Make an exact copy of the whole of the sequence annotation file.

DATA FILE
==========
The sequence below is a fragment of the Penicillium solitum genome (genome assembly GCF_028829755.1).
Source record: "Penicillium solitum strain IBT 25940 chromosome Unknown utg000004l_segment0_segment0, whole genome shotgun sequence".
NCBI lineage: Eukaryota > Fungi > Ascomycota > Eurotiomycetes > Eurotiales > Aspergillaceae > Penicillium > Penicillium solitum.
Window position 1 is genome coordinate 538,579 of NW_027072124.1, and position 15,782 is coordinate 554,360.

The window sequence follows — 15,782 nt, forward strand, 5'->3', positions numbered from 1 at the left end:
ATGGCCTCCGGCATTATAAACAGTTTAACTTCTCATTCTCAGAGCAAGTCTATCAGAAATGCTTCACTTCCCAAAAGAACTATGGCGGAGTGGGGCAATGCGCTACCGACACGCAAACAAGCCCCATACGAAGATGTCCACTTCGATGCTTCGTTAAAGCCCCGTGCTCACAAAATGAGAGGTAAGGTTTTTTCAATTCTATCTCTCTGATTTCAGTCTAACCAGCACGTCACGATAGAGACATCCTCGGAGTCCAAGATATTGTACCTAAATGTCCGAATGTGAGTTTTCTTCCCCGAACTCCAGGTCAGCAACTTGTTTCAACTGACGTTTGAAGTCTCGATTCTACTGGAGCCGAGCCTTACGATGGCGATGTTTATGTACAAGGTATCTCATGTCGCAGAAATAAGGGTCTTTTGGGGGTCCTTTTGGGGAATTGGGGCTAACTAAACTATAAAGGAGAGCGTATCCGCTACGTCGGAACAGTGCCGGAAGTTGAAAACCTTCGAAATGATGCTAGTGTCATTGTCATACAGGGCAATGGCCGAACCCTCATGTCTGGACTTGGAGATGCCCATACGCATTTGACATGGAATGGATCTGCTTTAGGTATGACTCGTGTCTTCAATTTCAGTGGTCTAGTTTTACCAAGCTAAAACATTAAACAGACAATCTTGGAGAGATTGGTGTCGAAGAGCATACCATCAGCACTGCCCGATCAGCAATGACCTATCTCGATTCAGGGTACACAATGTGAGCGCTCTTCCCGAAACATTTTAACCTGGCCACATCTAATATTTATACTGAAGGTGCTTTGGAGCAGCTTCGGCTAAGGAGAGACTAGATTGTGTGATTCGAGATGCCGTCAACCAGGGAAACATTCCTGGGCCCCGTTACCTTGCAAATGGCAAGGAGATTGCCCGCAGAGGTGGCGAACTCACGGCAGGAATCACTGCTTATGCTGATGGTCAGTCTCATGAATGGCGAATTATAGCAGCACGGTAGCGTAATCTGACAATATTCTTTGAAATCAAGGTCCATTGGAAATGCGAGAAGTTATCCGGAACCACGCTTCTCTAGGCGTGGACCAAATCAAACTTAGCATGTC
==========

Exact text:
The sequence below is a fragment of the Penicillium solitum genome (genome assembly GCF_028829755.1).
Source record: "Penicillium solitum strain IBT 25940 chromosome Unknown utg000004l_segment0_segment0, whole genome shotgun sequence".
NCBI lineage: Eukaryota > Fungi > Ascomycota > Eurotiomycetes > Eurotiales > Aspergillaceae > Penicillium > Penicillium solitum.
Window position 1 is genome coordinate 538,579 of NW_027072124.1, and position 15,782 is coordinate 554,360.

The window sequence follows — 15,782 nt, forward strand, 5'->3', positions numbered from 1 at the left end:
ATGGCCTCCGGCATTATAAACAGTTTAACTTCTCATTCTCAGAGCAAGTCTATCAGAAATGCTTCACTTCCCAAAAGAACTATGGCGGAGTGGGGCAATGCGCTACCGACACGCAAACAAGCCCCATACGAAGATGTCCACTTCGATGCTTCGTTAAAGCCCCGTGCTCACAAAATGAGAGGTAAGGTTTTTTCAATTCTATCTCTCTGATTTCAGTCTAACCAGCACGTCACGATAGAGACATCCTCGGAGTCCAAGATATTGTACCTAAATGTCCGAATGTGAGTTTTCTTCCCCGAACTCCAGGTCAGCAACTTGTTTCAACTGACGTTTGAAGTCTCGATTCTACTGGAGCCGAGCCTTACGATGGCGATGTTTATGTACAAGGTATCTCATGTCGCAGAAATAAGGGTCTTTTGGGGGTCCTTTTGGGGAATTGGGGCTAACTAAACTATAAAGGAGAGCGTATCCGCTACGTCGGAACAGTGCCGGAAGTTGAAAACCTTCGAAATGATGCTAGTGTCATTGTCATACAGGGCAATGGCCGAACCCTCATGTCTGGACTTGGAGATGCCCATACGCATTTGACATGGAATGGATCTGCTTTAGGTATGACTCGTGTCTTCAATTTCAGTGGTCTAGTTTTACCAAGCTAAAACATTAAACAGACAATCTTGGAGAGATTGGTGTCGAAGAGCATACCATCAGCACTGCCCGATCAGCAATGACCTATCTCGATTCAGGGTACACAATGTGAGCGCTCTTCCCGAAACATTTTAACCTGGCCACATCTAATATTTATACTGAAGGTGCTTTGGAGCAGCTTCGGCTAAGGAGAGACTAGATTGTGTGATTCGAGATGCCGTCAACCAGGGAAACATTCCTGGGCCCCGTTACCTTGCAAATGGCAAGGAGATTGCCCGCAGAGGTGGCGAACTCACGGCAGGAATCACTGCTTATGCTGATGGTCAGTCTCATGAATGGCGAATTATAGCAGCACGGTAGCGTAATCTGACAATATTCTTTGAAATCAAGGTCCATTGGAAATGCGAGAAGTTATCCGGAACCACGCTTCTCTAGGCGTGGACCAAATCAAACTTAGCATGTC